Top critical review
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Noble attempt, but flawed
on September 12, 2014
There is a great story here. As a genealogist, I appreciate any effort to popularize and preserve family history.
I enjoyed the book, but found myself getting bored and confused. There were too many people with the same name going through the same life events: birth, marriage, job, having children and dying. A family tree or a genogram would have helped to keep everyone straight.
As others have said, there are sentences and even paragraphs that are difficult to understand because of poor editing and proof reading. Sometimes Karas switches from first person to third person in the middle of a paragraph for no discernible reason. It seems like he ran out of time and energy to do a good job.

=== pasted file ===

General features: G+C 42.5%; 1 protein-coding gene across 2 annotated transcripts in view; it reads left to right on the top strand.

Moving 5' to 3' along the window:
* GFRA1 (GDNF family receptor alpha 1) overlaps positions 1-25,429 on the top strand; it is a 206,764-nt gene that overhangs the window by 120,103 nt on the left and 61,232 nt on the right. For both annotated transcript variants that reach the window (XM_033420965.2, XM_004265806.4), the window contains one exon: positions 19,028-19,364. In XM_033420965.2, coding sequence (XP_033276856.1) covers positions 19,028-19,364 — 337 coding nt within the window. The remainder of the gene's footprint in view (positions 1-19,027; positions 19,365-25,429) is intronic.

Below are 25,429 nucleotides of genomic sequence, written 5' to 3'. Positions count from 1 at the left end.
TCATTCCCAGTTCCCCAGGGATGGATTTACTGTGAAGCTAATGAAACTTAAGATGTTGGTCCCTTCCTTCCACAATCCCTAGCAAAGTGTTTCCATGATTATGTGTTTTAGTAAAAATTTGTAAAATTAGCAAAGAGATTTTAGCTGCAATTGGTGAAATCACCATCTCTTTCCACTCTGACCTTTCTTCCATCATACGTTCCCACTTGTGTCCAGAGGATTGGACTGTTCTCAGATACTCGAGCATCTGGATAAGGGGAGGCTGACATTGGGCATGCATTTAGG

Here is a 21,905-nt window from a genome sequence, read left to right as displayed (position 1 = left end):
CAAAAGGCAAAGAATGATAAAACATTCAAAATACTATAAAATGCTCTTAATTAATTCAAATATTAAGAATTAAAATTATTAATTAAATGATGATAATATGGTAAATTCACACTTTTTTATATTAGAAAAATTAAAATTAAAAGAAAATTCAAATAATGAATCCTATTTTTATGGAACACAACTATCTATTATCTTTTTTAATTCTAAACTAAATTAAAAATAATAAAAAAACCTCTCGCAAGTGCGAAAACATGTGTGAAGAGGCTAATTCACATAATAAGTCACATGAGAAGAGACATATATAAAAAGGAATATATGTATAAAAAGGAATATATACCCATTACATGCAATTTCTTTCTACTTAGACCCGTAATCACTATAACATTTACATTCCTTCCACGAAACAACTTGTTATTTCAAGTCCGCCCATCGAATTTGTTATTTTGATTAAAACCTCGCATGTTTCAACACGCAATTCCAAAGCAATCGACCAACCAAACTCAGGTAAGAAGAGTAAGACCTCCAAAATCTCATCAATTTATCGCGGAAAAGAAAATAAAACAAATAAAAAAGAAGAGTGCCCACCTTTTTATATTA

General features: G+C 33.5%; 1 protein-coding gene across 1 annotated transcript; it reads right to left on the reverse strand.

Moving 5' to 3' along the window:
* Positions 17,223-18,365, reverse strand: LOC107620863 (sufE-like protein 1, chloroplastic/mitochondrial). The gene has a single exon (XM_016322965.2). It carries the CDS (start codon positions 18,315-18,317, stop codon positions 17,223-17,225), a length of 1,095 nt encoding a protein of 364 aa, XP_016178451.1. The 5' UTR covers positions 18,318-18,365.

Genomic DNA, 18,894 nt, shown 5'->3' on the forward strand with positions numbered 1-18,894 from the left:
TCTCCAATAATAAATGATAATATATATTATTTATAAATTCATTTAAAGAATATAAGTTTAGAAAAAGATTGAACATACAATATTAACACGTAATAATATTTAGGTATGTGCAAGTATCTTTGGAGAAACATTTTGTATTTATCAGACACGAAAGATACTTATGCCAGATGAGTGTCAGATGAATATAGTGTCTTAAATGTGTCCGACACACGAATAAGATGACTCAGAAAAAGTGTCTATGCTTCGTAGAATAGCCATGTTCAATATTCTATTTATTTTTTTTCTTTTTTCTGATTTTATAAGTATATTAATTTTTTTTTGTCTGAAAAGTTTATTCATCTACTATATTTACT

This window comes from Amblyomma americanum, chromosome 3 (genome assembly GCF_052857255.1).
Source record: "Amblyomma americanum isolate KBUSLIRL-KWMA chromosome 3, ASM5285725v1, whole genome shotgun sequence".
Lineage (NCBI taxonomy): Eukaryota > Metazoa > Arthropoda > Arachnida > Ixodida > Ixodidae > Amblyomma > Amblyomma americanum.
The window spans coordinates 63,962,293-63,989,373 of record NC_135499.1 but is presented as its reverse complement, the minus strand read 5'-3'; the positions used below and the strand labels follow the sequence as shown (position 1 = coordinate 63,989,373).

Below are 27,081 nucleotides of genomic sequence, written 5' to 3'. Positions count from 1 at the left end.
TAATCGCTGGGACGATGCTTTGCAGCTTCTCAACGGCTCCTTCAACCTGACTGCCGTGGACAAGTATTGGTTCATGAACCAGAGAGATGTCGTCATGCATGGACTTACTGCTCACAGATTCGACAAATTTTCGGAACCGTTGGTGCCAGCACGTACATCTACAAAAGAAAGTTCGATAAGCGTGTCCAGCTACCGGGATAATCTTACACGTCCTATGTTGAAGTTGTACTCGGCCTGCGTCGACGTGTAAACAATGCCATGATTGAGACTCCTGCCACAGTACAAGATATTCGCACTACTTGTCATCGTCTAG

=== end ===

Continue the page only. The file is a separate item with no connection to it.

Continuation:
Karas has an interesting approach--a blending of history, biography, autobiography and fiction. Unfortunately, the reader never knows if the events are factual or invented. In Part IV, three characters are introduced who explain the events following World War II: Myron, Stanley and Andrij. Are they real or invented? It makes a difference. If the 100 year old hermit is invented, he becomes a cheap device to explain what happened to the Russniaks. If real, we rejoice with Mr. Karas at his miraculous discovery of a long lost relative.
Some historical fiction authors (Sue Monk Kidd, for example) write an afterward that sorts out fiction from non-fiction. I appreciate that approach.
I also would have appreciated a bibliography or some indication of sources.
A good editor could have helped Mr. Karas think more clearly about his goals and methods, and develop a more imaginative and tighter approach to his material. Nevertheless, I am glad to have read this book about our ancestors.